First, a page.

If you are going to take pictures in this atmospheric area, how about changing into a kimono?



Tea ceremony

Geisha party

Gold Leafing

At night

At night

Makoto Sake Bar

Special experiences available in the Higashi Chaya District

The five most popular experiences in the Higashi Chaya District are:
1.Walking around the streets wearing a kimono
2.Enjoying matcha and Japanese sweets in a townhouse café (in a long-established confectionery store)
3.Experiencing chaya culture.
4.Enjoying shopping (There are many unique shops.)
5.Trying your hand at gold leaf pasting or another cultural experience (traditional performing art, traditional craft, tea ceremony, incense-smelling ceremony, etc.)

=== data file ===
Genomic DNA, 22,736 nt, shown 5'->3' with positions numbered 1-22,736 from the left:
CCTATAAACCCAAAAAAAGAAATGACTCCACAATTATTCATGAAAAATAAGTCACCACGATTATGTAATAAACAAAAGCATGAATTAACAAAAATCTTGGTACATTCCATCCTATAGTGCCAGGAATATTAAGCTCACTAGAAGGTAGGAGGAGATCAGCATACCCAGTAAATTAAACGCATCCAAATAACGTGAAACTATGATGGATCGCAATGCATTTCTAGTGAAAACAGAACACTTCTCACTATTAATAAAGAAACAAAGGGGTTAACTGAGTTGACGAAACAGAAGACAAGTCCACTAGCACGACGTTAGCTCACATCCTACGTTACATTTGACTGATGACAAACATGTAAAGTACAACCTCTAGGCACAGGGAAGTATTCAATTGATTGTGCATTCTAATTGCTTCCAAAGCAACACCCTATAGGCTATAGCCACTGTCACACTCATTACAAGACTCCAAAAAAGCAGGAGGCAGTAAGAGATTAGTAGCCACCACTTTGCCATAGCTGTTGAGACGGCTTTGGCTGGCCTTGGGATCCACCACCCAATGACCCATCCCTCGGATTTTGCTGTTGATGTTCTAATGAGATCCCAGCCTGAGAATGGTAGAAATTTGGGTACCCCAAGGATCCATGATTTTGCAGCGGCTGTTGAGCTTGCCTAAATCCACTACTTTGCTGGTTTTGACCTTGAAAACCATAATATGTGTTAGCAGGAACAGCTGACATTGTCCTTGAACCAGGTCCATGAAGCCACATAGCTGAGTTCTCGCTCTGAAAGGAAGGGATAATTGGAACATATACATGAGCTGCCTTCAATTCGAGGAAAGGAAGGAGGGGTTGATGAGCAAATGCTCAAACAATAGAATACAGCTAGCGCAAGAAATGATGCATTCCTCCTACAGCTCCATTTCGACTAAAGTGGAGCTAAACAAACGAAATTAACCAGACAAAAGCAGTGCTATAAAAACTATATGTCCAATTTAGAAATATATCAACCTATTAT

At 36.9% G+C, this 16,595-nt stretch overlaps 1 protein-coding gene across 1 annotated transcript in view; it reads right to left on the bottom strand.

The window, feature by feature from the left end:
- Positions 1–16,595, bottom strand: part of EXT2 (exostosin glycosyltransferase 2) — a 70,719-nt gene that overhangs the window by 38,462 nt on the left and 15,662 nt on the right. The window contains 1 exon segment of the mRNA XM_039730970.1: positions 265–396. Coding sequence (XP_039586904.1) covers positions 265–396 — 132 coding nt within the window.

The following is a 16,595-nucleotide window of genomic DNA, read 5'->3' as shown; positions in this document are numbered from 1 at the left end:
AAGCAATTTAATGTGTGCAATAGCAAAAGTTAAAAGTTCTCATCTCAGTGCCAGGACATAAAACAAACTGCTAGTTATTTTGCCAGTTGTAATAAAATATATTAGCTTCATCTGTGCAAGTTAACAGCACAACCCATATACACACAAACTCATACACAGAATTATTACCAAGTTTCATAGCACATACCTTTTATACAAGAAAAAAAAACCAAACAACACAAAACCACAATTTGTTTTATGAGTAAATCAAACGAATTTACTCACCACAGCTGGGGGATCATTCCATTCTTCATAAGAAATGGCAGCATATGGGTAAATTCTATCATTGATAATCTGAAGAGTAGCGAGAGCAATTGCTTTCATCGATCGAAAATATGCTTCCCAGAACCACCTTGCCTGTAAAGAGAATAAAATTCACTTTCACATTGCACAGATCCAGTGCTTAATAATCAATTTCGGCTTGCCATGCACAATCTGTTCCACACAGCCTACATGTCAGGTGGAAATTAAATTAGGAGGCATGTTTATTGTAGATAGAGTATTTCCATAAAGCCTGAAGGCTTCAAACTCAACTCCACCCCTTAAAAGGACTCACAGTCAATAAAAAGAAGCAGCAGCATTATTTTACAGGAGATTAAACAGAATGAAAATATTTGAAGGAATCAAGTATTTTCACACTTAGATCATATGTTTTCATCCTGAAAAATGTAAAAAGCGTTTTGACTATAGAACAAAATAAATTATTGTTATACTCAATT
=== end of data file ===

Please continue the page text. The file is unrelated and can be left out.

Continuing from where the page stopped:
The typical Kanazawa experiences that you enjoy in the historical atmosphere of this area will become wonderful memories of your trip.
While visitors without an introduction cannot received by chayas in the Higashi and Kazue-machi districts, there are also bars and Japanese-style pubs for the general public, some of which are in buildings that were once chaya.
After enjoying a drink, how about taking a romantic stroll along the streets lit by gas lamps? This is a great way to enjoy the chaya district at night.
The chaya district bars may seem pricey, but if you use "Kanazawa BIMI" restaurant and bar coupons, there is no need to worry about going in for a drink.